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Sunday, April 20, 2014
Valley Stream looks for energy savings
(Page 2 of 2)

Other projects wouldn’t save as much as the street lights, but would still trim energy costs. For example, Burke said, weather stripping could save about $10,000 a year, while new heat pumps at the pool complex and Village Hall could cut costs by about $4,000 a year.

The project would also include the replacement of parking meters in several lots with single-pay units, similar to what is found in Rockville Centre. The machines would take credit cards and would be solar-powered.

Burke estimated that this system could generate an additional $140,000 per year in revenue for the village.

Lynbrook’s project included street lights, heating and air conditioning upgrades at Village Hall and the use of solar energy at both the Department of Public Works building and the pool. According to DPW Superintendent Phil Healey, the first year of Lynbrook’s project has been a success. “So far we have had great results in savings in both electric and maintenance costs,” he said.

Burke said that Johnson Controls guarantees energy savings. If the village isn’t saving what he estimates, the company would write Valley Stream a check to cover the difference.

Johnson Controls was chosen because it has done previous work for the village. Under state General Municipal Law, energy performance contracts are not subject to a competitive bidding process.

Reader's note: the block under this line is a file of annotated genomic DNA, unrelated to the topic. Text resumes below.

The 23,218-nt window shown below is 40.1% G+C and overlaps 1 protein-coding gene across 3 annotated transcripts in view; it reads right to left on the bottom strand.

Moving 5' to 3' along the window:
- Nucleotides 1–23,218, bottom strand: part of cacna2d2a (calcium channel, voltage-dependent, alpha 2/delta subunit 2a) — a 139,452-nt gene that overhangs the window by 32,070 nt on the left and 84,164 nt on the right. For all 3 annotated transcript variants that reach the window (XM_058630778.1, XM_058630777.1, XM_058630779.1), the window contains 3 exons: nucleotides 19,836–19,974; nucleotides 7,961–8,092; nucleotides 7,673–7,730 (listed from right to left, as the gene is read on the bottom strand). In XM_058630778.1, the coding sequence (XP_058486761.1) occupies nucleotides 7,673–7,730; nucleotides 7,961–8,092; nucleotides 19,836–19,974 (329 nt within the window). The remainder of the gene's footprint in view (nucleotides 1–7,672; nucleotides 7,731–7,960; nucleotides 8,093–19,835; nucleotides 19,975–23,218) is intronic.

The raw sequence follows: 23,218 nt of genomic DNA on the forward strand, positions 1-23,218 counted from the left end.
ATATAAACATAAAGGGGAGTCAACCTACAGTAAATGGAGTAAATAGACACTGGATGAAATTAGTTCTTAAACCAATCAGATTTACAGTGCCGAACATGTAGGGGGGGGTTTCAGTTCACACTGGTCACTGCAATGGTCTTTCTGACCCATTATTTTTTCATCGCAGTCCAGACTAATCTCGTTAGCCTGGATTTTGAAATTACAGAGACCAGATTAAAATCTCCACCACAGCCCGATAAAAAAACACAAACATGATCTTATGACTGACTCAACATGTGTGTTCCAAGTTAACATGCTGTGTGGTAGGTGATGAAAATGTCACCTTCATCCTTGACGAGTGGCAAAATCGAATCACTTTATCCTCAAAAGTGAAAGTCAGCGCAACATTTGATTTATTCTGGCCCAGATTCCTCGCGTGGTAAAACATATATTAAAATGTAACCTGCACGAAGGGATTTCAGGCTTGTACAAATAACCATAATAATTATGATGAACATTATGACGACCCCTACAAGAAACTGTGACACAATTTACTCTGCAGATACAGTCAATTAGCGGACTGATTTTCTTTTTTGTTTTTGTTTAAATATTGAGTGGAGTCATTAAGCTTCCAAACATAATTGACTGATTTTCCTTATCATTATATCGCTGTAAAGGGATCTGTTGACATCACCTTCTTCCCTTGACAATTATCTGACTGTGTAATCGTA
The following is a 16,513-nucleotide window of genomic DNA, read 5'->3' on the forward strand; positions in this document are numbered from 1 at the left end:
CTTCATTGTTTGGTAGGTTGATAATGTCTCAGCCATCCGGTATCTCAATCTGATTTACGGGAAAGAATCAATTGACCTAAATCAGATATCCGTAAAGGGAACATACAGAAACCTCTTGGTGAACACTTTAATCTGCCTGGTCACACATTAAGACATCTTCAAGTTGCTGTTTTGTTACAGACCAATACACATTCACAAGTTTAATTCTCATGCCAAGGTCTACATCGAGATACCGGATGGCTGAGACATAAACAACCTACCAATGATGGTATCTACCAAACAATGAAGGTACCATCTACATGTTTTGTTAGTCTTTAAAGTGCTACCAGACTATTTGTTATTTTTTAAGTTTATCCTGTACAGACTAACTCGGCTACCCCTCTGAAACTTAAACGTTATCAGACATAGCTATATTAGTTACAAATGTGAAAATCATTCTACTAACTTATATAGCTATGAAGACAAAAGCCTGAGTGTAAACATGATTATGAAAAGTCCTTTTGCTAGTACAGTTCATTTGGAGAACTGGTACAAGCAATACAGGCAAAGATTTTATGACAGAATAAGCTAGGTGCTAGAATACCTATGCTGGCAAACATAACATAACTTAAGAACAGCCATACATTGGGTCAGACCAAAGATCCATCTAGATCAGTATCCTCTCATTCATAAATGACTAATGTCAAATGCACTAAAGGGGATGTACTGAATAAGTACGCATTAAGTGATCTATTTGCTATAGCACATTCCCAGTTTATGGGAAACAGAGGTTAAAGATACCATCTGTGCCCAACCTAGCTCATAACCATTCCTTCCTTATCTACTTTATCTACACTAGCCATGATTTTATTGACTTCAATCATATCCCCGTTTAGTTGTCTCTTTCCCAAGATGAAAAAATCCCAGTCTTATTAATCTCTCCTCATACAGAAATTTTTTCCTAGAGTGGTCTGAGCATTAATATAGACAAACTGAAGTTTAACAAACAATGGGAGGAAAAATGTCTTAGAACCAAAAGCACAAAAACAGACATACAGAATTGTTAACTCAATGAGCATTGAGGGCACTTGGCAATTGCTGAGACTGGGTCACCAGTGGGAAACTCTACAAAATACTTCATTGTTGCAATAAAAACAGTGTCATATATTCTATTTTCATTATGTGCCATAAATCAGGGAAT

Mayor Ed Fare said he expects that a deal with Johnson Controls will be reached soon, but a few items still need to be negotiated. He said he particularly likes the idea of solar panels on the Bandshell, which could be used to power the facility and possibly the lights around the Village Green. Burke added that the roof of the building faces the right direction for maximum sunlight exposure.

Fare said that having the street lights replaced will be beneficial from the standpoint that village workers simply won’t have to spend time driving around to replace bulbs. He noted that the change-over to long-lasting LED lights would allow him to use the electrical department for other projects.

If this energy performance contract is approved and is successful, Fare said, he might look to do upgrades at other village-owned facilities.

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